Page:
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Week in politics: Dueling border visits, immigration reform, Biden on Gaza


Dueling border visits, the Supreme Court, the Senate minority leader, Super Tuesday - lots to chew over with Ron Elving. Ron, thanks so much for being with us.

RON ELVING, BYLINE: Good to be with you, Scott.

SIMON: President Biden began the week by saying he hoped for a cease-fire in Gaza by Monday. He has ended the week without that prospect and instead ordered air drops of aid to hungry people there, air drops which have already begun today. Now, what does this say about U.S. influence in the current conflict?

ELVING: It says our power to bring even a temporary pause in this war is quite limited. We can try to bring the warring parties together, and we have. But both sides still seem determined to achieve something they want by force of arms. Talks are expected to resume on Monday in Cairo, and Ramadan begins a week after that. There's hope, but we also have the fallout from what happened this week when a crowd came to meet an aid convoy. Accounts differ, but at some point, Israeli soldiers started shooting. There are reports of more than a hundred dead and hundreds wounded or injured. The U.N. secretary-general is calling for an independent investigation.

SIMON: U.S. Supreme Court will hear arguments in April about Donald Trump's claims that, as former president, he's immune from prosecution. What are the implications?

ELVING: Enormous. With this added delay, the case may not be resolved before November, and that would leave an unprecedented question hanging over the election. That's why special counsel Jack Smith asked the high court to take the case last year, assuming that the justices would want to have the last word sooner or later. But the court said no then. The circuit court of appeals should rule first, they said. Now the appeals court has ruled unanimously and resoundingly rejecting Trump's claim of immunity. The Supremes could just let that ruling stand, but instead, they're going to hear the case themselves seven weeks from now and rule on it sometime after that, maybe by June.

SIMON: Both President Biden and Donald Trump visited the U.S.-Mexico border Thursday. Ron, what do you make of the fact that, according to Gallup, the No. 1 campaign issue for 2024 is not the economy, inflation, crime, racism, the war in Ukraine, abortion rights or the budget deficit - it's immigration?

ELVING: The percentage saying immigration went up from 20% to 28% in one month. That's a lot. That suggests the economy must be doing better; inflation must be coming down. And all those other issues are just a little less salient at the moment because immigration seems to be a worsening problem or certainly a more prominent one in the news. It's also the issue generating the most visual sense of crisis. So we are all seeing lots of video depicting a difficult situation as out of control.

SIMON: How naive does it sound for me to ask you, Ron, what are the prospects for a bipartisan deal on immigration enforcement?

ELVING: In one sense, it is not naive at all, Scott. The Senate has, in fact, reached just such a deal thanks to a 50-50 bipartisan group of senators who worked on it for weeks - months, really - this winter. It embodies compromise, and yet it could create the toughest border regime in generations. But, of course, actually doing something about the border would take the edge off the issue politically this year. So Trump has made it clear he's against it. And Republicans in both the House and Senate have now blocked further consideration.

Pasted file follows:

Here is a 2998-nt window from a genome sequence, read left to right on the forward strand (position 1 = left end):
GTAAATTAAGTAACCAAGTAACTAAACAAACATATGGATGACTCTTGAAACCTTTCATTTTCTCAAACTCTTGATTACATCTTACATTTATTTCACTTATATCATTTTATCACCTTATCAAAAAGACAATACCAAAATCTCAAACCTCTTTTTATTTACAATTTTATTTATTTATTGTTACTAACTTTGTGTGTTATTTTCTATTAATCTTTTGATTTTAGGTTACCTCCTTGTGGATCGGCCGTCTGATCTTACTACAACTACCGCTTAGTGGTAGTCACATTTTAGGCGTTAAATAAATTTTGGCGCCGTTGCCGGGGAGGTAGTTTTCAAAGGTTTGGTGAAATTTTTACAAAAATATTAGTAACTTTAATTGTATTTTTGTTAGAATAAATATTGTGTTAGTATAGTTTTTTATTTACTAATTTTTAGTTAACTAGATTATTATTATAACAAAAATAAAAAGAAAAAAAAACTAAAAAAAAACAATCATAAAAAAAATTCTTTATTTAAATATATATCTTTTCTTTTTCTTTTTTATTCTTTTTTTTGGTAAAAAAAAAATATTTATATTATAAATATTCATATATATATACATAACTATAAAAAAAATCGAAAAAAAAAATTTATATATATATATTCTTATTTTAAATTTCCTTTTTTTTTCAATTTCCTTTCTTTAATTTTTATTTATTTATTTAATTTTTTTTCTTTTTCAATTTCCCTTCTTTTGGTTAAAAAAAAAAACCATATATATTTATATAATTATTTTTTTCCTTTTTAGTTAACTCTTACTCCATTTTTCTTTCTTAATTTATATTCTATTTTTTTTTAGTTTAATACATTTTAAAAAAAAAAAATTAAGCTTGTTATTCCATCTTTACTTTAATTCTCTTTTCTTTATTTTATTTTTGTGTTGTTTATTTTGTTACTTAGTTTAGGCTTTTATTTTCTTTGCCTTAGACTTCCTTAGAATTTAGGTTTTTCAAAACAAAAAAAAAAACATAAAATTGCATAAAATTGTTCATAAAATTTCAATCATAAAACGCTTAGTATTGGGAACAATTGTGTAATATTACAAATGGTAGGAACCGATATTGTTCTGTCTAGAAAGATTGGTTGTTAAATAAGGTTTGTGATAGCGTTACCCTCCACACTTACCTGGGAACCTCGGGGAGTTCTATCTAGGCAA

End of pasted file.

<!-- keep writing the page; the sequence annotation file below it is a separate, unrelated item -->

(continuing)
SIMON: Mitch McConnell stepping down as Senate Republican leader in November. What do you think he'll be remembered for?

ELVING: He'll be known as the longest-serving leader in either party in Senate history. But he himself says his greatest accomplishment was keeping President Obama from filling a vacancy on the Supreme Court in 2016. McConnell would not even allow hearings on that nominee. That not only allowed Trump to fill that seat. It also allowed him to campaign on filling that seat. And it gave religious conservatives a reason to vote for him. The three justices he was able to appoint as a result have since overturned Roe v. Wade and half a century of abortion rights.

SIMON: Super Tuesday Tuesday. What are you watching?

ELVING: Just the delegate totals. These 15 states voting on Tuesday will do what the early voting states did - pile up delegates for Biden and for Trump. The only real suspense concerns what Trump's last challenger, Nikki Haley, will do next.

SIMON: NPR's Ron Elving, thanks so much for being with us on a busy week.

ELVING: Thank you, Scott. Transcript provided by NPR, Copyright NPR.

NPR transcripts are created on a rush deadline by an NPR contractor. This text may not be in its final form and may be updated or revised in the future. Accuracy and availability may vary. The authoritative record of NPR’s programming is the audio record.

Scott Simon is one of America's most admired writers and broadcasters. He is the host of Weekend Edition Saturday and is one of the hosts of NPR's morning news podcast Up First. He has reported from all fifty states, five continents, and ten wars, from El Salvador to Sarajevo to Afghanistan and Iraq. His books have chronicled character and characters, in war and peace, sports and art, tragedy and comedy.
Ron Elving is Senior Editor and Correspondent on the Washington Desk for NPR News, where he is frequently heard as a news analyst and writes regularly for